On Thursday, January 5th, President Obama unveiled the highlights of the U.S. defense strategy in an unprecedented appearance at the Pentagon briefing room (with his parting comment being “it’s a pretty nice room”). The public summary of the DoD strategy and accompanying remarks by the President, Secretary of Defense Leon Panetta, and Chairman of the Joint Chiefs of Staff Gen. Martin Dempsey clearly place cybersecurity as one of the highest priorities. On the very first page, President Obama’s remarks state that “we will continue to invest in the capabilities critical to future success…including cyber.” While cuts will be made in many areas, cybersecurity does not appear to be one of them.
The President emphasized that the Government will reduce spending wisely and that we, as a country, will learn from the lessons of history in making appropriate cuts. Although the strategy places a significant amount of focus on the physical issues and kinetic capabilities of the U.S. defense complex, it also recognizes that “[b]oth state and non-state actors possess the capability and intent to conduct cyber espionage and, potentially, cyber attacks on the United States, with possible severe effects on both our military operations and our homeland.” Accordingly, the cyber domain stands equally alongside land, air, maritime, and space as a domain that will be dominated by the U.S. in military action against an adversary in a given region.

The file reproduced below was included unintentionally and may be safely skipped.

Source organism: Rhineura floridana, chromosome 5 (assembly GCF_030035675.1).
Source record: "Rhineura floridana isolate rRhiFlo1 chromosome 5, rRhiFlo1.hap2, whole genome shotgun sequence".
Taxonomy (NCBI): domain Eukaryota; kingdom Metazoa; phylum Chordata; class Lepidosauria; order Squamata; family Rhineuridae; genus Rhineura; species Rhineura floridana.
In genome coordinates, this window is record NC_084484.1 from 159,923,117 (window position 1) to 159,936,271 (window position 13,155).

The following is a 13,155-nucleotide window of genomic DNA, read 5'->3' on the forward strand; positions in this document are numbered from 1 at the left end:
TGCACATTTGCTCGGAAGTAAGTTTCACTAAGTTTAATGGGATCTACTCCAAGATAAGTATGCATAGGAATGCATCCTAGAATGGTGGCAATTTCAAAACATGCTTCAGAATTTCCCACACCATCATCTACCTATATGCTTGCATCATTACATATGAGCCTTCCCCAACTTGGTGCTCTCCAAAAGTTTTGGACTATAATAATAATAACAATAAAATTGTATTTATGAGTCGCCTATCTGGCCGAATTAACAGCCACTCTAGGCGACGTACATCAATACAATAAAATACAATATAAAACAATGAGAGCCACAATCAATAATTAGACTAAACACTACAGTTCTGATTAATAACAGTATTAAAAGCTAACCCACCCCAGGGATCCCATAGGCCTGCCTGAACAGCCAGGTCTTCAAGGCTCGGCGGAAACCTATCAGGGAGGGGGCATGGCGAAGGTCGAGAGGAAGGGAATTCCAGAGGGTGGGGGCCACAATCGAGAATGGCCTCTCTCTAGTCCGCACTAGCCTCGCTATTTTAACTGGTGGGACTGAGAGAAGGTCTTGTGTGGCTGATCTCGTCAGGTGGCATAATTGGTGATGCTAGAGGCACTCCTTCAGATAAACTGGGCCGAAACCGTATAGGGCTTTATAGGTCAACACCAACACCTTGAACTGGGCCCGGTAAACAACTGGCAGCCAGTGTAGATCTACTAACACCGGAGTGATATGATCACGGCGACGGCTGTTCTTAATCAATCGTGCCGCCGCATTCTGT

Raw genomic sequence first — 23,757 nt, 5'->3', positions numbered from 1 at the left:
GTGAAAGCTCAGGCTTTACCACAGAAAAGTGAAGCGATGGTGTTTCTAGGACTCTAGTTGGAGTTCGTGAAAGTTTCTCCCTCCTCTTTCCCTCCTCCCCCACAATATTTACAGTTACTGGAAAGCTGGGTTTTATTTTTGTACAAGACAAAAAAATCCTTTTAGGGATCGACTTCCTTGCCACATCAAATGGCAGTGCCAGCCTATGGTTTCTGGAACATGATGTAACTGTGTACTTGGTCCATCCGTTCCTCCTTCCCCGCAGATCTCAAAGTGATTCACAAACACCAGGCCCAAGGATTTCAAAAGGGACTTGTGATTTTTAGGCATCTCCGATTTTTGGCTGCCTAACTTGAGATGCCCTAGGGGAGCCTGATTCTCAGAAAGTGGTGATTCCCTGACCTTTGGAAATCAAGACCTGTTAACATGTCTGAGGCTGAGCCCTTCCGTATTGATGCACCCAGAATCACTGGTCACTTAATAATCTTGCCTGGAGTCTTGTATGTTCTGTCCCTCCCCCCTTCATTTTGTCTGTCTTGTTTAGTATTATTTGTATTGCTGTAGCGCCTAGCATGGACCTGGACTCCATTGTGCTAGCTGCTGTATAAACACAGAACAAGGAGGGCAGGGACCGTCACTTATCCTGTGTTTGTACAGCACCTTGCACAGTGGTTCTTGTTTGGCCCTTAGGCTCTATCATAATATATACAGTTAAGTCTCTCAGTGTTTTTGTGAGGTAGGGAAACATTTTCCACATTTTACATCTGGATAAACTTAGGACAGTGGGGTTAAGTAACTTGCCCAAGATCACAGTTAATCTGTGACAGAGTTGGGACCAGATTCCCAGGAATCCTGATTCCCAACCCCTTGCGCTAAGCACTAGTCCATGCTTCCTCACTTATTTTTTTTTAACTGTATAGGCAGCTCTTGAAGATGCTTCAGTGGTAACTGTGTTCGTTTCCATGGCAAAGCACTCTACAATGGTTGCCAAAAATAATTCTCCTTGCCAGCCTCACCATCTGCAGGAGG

The strategy also points to the need for modern armed forces to operate effectively across numerous domains, including cyberspace. To do so, “DoD will continue to work with domestic and international allies and partners and invest in advanced capabilities to defend its networks, operational capability, and resiliency in cyberspace.”
These and other similar remarks during the respective addresses by the President, Mr. Panetta, and Gen. Dempsey would seem to indicate that spending on cyber security technology (at least by the government) will continue to rise. Having said that, we’ve seen the enthusiasm in the past when it seemed like cybersecurity was taking center stage. It’s been almost three years, however, since the May 29, 2009 address by the President on the topic of cybersecurity (again unprecedented), where he stated that “just as we failed in the past to invest in our physical infrastructure…we’ve [also] failed to invest in the security of our digital infrastructure.” Many commentators have noted more recently that much more remains to be done. While there have been a few other major issues during this period that have been keeping the administration busy (the budget crisis, a couple of wars, and a recession to mention just a few), there are many who are hoping that this announcement will mark a real turning point. Only time will tell…